Tajikistan’s southern Khatlon region, which shares a border with Afghanistan, is both the country’s most populated and poorest region. It is home to two major rivers, the Panj and Vakhsh, and their multiple tributaries, making the region vulnerable to seasonal floods and mudflows.
Bozor Giyeev, who lives in the Vose district of Khatlon, says that floods occur regularly in the area. In 1992 his village, at the confluence of the Yakhsu and Surkhob rivers, was almost completely washed away. “There is no sleep for village residents during spring and summer seasons, when water levels rise. Everyone fears for their families and homes,” says Bozor.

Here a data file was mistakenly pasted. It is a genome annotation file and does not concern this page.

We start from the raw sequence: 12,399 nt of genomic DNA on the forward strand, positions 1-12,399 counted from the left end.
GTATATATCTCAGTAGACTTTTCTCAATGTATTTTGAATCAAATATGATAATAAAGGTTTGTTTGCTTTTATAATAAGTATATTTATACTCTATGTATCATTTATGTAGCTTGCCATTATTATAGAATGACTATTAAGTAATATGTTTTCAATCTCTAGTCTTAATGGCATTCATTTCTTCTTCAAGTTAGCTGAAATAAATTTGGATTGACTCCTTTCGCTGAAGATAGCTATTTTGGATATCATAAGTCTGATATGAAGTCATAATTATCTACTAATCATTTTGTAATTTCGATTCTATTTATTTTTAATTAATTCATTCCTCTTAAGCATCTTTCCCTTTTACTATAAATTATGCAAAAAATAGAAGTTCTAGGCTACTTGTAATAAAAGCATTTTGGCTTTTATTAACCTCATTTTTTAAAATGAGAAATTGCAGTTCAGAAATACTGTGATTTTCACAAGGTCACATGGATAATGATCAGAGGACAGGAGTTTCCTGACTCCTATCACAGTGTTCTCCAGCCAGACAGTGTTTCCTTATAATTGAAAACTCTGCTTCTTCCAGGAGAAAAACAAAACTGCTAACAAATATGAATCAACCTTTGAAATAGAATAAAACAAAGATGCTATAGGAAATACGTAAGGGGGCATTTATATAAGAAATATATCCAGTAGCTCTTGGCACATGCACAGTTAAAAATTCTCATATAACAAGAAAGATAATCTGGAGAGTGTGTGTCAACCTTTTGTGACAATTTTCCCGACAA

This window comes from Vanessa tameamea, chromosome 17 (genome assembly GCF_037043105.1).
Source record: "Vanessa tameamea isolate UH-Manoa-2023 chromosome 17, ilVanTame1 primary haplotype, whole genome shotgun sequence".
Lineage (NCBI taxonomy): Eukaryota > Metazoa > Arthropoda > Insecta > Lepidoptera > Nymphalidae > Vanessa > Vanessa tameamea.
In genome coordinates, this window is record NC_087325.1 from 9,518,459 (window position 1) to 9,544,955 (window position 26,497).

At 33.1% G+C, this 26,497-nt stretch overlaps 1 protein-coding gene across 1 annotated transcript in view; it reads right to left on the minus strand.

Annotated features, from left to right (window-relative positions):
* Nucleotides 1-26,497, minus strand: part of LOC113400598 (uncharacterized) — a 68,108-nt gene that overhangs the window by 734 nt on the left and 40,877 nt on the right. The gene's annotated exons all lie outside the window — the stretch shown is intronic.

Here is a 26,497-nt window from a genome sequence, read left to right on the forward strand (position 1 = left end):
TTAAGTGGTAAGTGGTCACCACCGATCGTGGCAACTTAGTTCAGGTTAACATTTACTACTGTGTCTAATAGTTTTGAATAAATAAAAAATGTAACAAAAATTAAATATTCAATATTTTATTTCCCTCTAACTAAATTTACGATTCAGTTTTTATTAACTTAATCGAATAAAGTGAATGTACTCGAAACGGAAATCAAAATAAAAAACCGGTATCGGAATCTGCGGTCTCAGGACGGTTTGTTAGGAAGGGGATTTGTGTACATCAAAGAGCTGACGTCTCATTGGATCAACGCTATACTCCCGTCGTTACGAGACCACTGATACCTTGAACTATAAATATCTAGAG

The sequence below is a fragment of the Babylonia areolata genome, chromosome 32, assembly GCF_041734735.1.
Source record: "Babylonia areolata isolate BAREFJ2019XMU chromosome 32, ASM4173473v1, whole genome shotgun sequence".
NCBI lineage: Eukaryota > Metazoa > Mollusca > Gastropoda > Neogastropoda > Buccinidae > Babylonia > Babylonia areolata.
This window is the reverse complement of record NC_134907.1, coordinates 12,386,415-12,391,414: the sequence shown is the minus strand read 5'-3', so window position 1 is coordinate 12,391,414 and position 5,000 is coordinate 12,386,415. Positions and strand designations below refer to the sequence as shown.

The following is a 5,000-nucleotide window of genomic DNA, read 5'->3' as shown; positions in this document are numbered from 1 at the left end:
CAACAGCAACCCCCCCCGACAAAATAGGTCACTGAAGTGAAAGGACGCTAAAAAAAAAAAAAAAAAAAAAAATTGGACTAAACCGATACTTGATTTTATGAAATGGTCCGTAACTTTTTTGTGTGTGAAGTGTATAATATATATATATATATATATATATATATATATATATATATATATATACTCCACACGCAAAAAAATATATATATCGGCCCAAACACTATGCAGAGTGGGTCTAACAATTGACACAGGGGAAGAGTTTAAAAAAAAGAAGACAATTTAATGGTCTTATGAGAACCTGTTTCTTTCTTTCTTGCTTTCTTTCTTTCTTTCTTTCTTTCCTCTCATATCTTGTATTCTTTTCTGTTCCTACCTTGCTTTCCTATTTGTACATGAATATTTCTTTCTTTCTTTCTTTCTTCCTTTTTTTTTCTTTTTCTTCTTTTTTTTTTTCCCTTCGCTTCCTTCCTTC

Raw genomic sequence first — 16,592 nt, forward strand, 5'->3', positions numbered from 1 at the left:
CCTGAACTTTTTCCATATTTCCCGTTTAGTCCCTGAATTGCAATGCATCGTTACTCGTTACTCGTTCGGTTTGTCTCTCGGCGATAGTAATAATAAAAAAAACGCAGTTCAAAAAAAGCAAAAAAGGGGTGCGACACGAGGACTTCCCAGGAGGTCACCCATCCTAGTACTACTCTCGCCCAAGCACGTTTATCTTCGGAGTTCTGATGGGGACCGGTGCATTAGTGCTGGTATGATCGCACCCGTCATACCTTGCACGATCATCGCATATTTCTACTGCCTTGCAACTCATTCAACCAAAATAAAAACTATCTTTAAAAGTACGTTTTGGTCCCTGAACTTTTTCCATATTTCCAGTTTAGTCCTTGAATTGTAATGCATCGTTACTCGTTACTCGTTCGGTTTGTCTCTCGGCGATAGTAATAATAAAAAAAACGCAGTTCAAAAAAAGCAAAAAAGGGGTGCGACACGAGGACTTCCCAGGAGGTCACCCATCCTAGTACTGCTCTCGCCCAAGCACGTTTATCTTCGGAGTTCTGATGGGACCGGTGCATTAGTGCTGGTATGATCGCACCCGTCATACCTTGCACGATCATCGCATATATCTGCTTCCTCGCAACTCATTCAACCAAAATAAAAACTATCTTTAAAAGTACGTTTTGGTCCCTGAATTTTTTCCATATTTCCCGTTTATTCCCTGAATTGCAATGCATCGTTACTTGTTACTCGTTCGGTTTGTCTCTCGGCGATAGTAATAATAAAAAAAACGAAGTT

Given its high mountain terrain, geology, climate and hydrological features, Tajikistan is highly prone to natural disasters and has a long history of severe floods, earthquakes, landslides, mudflows, avalanches, droughts, and heavy snowfalls. The social and economic impacts from such disasters are significant and remain a persistent obstacle to poverty reduction and sustainable development.
During 1992–2016, economic losses from natural disasters cost Tajikistan an estimated $1.8 billion, affecting almost seven million people.